He was one of the nation’s top paid executives identified through Aon Consulting’s E-Comp database, covering executive compensation disclosures that had been filed with the Securities and Exchange Commission through April 18.
   The two highest-paid executives on list Tyco International’s Mark Swartz and Dennis Kozlowski have been vilified as symbols of corporate excess for the money they earned the scandal-ridden conglomerate. Both men, who resigned from Tyco last year, face criminal charges of fraud. They have denied any wrongdoing.
   Mr. Swartz, Tyco’s former chief financial officer, received compensation valued at $78 million last year, while Mr. Kozlowski collected $76.6 million, according to Aon’s analysis.
   Tyco is suing both men to force them to return much of the money.
   Recent corporate scandals have prodded many corporate boards to take a harder look at executive pay. “There has been a real wake-up call for boards to see what has been going on underneath their noses all these years,” Miss Ferracone said.
   More shareholders are pressuring for change, too. Through mid-April, 316 shareholder resolutions focusing on executive pay had been filed at U.S. companies, up from 106 last year, according to the Investor Responsibility Research Center.
   The heightened awareness and public attention eventually will drag down executive paychecks, said Pearl Meyer, chairman of Pearl Meyer & Partners, an executive-compensation consulting firm.
    “The golden era of executive compensation is gone,” she said.
   Some companies became more frugal last year.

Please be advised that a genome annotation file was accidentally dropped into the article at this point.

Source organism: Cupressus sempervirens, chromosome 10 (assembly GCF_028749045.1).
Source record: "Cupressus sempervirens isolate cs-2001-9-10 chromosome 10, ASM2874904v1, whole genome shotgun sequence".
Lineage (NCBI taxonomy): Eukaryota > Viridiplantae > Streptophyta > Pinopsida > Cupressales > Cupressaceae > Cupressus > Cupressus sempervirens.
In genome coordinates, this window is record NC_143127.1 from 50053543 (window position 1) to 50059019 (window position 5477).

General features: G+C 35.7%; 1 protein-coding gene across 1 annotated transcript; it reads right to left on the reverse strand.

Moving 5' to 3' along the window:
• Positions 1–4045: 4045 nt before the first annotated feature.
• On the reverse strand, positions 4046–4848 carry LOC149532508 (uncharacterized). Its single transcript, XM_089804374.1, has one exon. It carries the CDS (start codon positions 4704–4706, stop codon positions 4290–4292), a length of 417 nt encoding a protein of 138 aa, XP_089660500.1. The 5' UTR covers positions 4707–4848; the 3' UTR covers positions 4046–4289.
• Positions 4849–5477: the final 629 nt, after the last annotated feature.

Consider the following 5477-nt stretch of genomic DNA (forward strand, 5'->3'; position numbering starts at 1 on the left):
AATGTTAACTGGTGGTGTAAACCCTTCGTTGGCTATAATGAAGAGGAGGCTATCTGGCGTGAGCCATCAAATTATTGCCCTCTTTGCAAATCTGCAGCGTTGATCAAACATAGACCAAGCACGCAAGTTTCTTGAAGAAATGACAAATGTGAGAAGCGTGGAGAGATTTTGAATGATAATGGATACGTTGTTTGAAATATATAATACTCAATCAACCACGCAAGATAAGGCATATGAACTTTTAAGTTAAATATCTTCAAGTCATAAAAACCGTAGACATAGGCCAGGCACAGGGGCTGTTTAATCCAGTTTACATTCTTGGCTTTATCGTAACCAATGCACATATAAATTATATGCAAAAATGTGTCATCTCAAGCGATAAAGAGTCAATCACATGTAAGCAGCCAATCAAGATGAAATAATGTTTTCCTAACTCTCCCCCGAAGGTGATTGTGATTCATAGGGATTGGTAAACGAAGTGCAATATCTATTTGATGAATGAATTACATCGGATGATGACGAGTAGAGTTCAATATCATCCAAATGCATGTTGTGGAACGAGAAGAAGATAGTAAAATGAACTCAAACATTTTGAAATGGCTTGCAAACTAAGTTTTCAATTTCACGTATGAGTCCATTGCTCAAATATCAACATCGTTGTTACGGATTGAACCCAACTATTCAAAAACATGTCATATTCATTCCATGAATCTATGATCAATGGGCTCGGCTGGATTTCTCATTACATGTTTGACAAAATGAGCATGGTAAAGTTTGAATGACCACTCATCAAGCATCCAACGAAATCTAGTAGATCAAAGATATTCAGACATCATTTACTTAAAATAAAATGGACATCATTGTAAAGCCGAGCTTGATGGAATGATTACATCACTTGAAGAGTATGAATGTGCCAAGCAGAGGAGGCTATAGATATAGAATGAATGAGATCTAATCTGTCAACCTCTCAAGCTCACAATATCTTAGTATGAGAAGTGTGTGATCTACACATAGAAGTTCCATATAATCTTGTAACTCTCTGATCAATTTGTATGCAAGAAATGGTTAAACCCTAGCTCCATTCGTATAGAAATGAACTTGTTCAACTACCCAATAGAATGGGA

Georgia Pacific Corp., for instance, decided not to pay its CEO, Alston “Pete” Correll, a $2 million bonus he had earned under an incentive plan because of losses its shareholders suffered. Georgia Pacific’s stock plunged by 68 percent between the end of 1999 and the end of 2002, consuming $8.8 billion in shareholder wealth.
   American Electric Power Co. Inc., which runs utilities in 11 states, made a similar move, withholding the 2002 bonus earned by CEO E. Linn Draper Jr. “due to the company’s overall financial performance.” The Columbus, Ohio, company lost $519 million last year, and its stock plunged 37 percent.
   Other executives voluntarily relinquished bonuses. James Sinegal, the CEO of discount merchant Costco Wholesale, refused to take a bonus for the second consecutive year, making do with total compensation of just under $374,000.
   Other top executives who denied themselves bonuses in 2002 included Citigroup Inc.’s Sanford Weill, FleetBoston Financial Corp.’s Charles Gifford, and Charles Schwab Corp.’s co-CEOs, David Pottruck and Charles Schwab. Mr. Pottruck and Mr. Schwab also surrendered 5.4 million stock options many of them currently worthless.
   But PG&E; Corp., which owns a Northern California utility that has been in bankruptcy for two years, gave CEO Robert Glynn Jr. a bonus of $787,500 despite losing $874 million in 2002 and seeing its stock shed 28 percent of its value.
   For many executives, stock options distributed in previous years remain valuable. Alfred Lerner, who was CEO of credit card giant MBNA Corp., realized a $168.9 million gain on stock options before he died in October, representing the biggest windfall in Aon Consulting’s survey. MBNA also paid a posthumous bonus of $6 million to Mr. Lerner’s estate.
   Michael Capellas, who is trying to resurrect bankrupt WorldCom, capitalized on both trends last year. He received a $23 million severance package after resigning as Hewlett-Packard’s president in November, then joined WorldCom in a deal expected to pay him at least $20 million in three years.